Sokolniki Park, named for the falcon hunt of the Grand Dukes of Muscovy formerly conducted there, is located in the eponymous Sokolniki District of Moscow. Sokolniki Park is not far from the center of the city, near Sokolnicheskaya Gate. The park gained its name from the Sokolnichya Quarter, the 17th-century home of the sovereign's falconers. It was created by Tsar Alexei Mikhailovich, a keen hunter who loved to go falconing in the area.
The park's current layout of clearings and alleys began under Tsar Peter the Great. In 1900 a "labyrinth", or network of alleys, was laid out.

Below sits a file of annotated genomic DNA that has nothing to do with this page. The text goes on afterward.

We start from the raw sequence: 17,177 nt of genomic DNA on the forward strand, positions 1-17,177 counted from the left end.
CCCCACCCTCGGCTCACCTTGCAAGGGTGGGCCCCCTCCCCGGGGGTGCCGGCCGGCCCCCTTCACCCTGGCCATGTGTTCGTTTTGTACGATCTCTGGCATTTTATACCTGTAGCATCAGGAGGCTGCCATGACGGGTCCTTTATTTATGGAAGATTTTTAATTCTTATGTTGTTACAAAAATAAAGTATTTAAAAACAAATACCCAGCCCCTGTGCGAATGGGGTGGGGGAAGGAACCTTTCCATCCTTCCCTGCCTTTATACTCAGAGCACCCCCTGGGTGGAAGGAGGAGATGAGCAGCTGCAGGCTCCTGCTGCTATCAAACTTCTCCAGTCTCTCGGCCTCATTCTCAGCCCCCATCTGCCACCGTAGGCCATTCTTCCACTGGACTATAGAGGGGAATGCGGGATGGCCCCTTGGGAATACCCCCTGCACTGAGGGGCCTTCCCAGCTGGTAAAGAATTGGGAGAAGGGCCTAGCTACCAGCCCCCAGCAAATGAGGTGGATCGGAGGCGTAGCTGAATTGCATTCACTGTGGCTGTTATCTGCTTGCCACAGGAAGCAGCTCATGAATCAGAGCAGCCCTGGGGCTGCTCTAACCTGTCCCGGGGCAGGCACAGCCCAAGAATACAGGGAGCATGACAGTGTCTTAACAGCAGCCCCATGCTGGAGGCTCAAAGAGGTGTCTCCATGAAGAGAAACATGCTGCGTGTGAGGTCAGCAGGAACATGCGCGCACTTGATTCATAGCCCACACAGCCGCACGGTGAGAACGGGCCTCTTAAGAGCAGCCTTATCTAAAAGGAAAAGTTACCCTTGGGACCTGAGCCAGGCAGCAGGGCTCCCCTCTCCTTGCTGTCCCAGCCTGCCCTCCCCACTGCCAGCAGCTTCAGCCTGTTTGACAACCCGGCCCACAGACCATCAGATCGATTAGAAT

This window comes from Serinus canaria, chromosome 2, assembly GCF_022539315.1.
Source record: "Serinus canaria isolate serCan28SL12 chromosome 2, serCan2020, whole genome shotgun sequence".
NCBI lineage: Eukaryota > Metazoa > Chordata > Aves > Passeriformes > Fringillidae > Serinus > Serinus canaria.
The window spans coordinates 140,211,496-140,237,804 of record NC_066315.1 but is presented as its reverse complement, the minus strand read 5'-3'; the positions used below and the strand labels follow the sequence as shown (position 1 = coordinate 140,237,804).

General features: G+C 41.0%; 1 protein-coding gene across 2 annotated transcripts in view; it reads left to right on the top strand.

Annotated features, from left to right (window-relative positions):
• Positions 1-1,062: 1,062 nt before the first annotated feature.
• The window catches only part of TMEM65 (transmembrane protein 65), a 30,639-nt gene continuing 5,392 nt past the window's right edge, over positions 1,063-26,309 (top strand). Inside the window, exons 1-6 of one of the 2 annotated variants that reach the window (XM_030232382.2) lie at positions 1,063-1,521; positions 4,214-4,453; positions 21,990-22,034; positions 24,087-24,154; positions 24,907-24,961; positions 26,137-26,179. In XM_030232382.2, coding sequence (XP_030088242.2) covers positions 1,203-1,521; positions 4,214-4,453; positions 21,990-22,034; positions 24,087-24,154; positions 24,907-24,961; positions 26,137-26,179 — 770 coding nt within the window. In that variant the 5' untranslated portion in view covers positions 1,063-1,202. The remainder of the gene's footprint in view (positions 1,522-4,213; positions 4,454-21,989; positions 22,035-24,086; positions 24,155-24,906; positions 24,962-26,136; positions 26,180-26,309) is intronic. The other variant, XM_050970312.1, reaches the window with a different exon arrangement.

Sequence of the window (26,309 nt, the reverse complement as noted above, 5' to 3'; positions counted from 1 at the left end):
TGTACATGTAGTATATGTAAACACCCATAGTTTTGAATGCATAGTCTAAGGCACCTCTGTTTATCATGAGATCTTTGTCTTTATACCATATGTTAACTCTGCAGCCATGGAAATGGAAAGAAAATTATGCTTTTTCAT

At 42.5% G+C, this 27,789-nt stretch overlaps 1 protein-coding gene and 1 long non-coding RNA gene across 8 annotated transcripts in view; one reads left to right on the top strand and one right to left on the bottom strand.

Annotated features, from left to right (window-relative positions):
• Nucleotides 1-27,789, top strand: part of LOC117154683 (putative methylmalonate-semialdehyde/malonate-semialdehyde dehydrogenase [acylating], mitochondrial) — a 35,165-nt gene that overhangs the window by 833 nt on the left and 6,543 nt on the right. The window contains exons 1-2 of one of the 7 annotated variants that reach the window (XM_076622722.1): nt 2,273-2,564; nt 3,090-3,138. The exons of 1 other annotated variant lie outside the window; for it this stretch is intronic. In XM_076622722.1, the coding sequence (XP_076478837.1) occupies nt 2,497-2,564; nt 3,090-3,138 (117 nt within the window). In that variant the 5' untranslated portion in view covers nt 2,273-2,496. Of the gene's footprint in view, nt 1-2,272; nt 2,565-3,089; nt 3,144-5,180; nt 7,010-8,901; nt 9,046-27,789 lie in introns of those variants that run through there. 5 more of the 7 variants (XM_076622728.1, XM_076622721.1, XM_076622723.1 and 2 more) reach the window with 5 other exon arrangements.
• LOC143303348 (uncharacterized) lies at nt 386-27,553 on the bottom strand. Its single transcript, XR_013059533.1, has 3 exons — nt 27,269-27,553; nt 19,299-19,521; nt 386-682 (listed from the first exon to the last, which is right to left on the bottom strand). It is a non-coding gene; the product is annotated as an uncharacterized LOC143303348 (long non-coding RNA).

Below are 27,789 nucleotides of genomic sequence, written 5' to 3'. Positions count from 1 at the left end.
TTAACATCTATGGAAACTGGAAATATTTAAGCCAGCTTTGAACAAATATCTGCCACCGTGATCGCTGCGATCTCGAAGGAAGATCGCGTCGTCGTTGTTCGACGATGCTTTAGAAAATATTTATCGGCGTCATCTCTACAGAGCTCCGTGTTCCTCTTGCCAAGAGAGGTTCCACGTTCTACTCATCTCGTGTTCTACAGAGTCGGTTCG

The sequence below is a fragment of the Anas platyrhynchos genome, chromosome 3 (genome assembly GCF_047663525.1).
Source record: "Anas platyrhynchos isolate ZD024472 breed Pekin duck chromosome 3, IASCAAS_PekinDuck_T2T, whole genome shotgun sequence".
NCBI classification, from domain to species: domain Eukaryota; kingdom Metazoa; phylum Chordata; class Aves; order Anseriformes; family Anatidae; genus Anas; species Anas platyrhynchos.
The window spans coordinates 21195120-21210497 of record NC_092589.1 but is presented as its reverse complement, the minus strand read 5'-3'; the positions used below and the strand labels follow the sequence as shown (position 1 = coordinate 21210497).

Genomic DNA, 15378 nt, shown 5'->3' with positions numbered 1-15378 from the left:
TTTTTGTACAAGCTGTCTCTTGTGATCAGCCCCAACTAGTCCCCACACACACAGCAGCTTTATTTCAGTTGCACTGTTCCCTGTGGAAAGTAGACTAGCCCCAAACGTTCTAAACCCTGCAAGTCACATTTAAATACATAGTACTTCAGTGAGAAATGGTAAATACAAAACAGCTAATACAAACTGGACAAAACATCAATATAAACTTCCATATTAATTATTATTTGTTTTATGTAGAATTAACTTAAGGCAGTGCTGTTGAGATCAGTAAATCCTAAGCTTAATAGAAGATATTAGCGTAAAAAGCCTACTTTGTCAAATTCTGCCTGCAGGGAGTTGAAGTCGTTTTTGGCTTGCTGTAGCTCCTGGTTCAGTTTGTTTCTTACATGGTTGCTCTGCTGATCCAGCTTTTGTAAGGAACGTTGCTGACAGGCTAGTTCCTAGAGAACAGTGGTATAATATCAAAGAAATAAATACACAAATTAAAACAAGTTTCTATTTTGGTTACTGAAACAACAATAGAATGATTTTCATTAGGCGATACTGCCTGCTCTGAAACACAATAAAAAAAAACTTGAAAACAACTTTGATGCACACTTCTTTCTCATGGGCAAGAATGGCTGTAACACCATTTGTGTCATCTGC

Today Sokolniki is a typical Russian park, with an aging funfair and other amusements for children, and numerous fast food stalls all clustered near the main entrance. In summer the central alleyways are a mass of brightly colored formal flowerbeds, while the depths of the park are a wilderness home to pines and spruces, birches and oaks, limes and maples - all trees native to the Moscow region - as well as a number of non-indigenous trees, such as larches, cedars, walnut, red oaks, etc. The park's wildlife includes hares, squirrels and weasels, as well as 76 types of bird.